NOW THAT the war has been won, President Bush and his allies must turn to securing the peace.
It is likely to be a more difficult, more complex, more ambiguous task. It must start with containing Saddam Hussein until the Iraqi people have the wisdom and the courage to find a new leader.
Bush was correct to suspend combat as of midnight Wednesday and to talk with pride about the job done by American and allied soldiers. This was a masterful campaign. The military mission -- destroying Hussein's military capability -- has been accomplished. Iraq's army did not fight, its equipment has been abandoned and the Republican Guard has been thrashed. Chances are the Iraqi people will recognize who has brought their nation such devastation. But until Hussein is deposed or eliminated, the coalition must keep some economic sanctions in place and, of course, the arms embargo. Food and medical supplies should be allowed through; there has been enough suffering. But until Hussein is gone, Iraqi oil cannot be sold and the job of rebuilding the country cannot really begin.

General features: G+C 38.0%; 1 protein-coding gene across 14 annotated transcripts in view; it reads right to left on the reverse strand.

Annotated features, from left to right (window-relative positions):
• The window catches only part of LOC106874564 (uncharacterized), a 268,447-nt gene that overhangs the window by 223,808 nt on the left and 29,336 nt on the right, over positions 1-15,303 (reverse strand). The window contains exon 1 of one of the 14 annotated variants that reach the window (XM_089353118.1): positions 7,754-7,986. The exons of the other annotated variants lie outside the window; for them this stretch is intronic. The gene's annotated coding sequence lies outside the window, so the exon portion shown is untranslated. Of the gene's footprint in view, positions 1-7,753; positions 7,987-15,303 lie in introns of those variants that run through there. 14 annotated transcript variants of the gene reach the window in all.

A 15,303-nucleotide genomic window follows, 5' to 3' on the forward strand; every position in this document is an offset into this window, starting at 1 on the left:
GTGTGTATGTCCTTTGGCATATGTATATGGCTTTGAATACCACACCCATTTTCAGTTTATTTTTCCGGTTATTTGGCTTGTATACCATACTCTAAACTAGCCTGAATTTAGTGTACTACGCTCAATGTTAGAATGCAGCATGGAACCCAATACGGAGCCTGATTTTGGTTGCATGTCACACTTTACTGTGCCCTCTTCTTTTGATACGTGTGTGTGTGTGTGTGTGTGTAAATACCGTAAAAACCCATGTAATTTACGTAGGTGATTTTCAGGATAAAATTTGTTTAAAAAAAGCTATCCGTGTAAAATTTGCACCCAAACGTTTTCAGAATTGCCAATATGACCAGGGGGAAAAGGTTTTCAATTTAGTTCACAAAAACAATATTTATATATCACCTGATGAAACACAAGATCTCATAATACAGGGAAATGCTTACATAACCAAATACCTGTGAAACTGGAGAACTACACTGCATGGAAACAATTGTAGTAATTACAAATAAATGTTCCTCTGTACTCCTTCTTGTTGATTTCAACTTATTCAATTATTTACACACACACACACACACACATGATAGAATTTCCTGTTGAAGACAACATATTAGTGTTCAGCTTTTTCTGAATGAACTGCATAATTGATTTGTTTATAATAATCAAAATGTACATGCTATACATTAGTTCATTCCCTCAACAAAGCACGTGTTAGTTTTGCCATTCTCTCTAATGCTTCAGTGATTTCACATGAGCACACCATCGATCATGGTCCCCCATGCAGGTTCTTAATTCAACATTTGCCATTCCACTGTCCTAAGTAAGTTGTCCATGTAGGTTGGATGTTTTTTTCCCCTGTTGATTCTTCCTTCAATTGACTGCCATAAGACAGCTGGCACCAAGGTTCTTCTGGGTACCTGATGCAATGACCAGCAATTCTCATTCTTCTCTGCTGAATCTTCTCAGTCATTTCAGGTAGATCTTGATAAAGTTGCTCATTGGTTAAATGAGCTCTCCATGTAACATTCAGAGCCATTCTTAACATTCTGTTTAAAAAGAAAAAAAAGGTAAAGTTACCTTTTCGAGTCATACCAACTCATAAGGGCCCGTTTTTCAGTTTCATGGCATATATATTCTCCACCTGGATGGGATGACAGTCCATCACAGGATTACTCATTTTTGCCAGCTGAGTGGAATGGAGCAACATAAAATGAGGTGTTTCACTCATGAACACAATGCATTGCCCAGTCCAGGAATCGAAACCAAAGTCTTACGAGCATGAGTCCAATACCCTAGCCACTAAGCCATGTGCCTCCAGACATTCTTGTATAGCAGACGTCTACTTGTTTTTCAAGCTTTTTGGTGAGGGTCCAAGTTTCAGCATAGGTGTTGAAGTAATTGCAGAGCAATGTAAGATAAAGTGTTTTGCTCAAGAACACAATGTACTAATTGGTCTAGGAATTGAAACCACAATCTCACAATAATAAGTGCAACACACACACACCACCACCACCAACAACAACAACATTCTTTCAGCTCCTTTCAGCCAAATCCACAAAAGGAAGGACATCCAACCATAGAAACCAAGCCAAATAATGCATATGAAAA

There will be a need for an allied or U.N. military presence in Kuwait. Its nature and composition will depend to a large extent on who is in control in Baghdad. The sooner U.S. forces can be sent home, the better. If a peace-keeping force can be formed without American troops in Kuwait, that would be preferable. But there must be an American presence just over the horizon.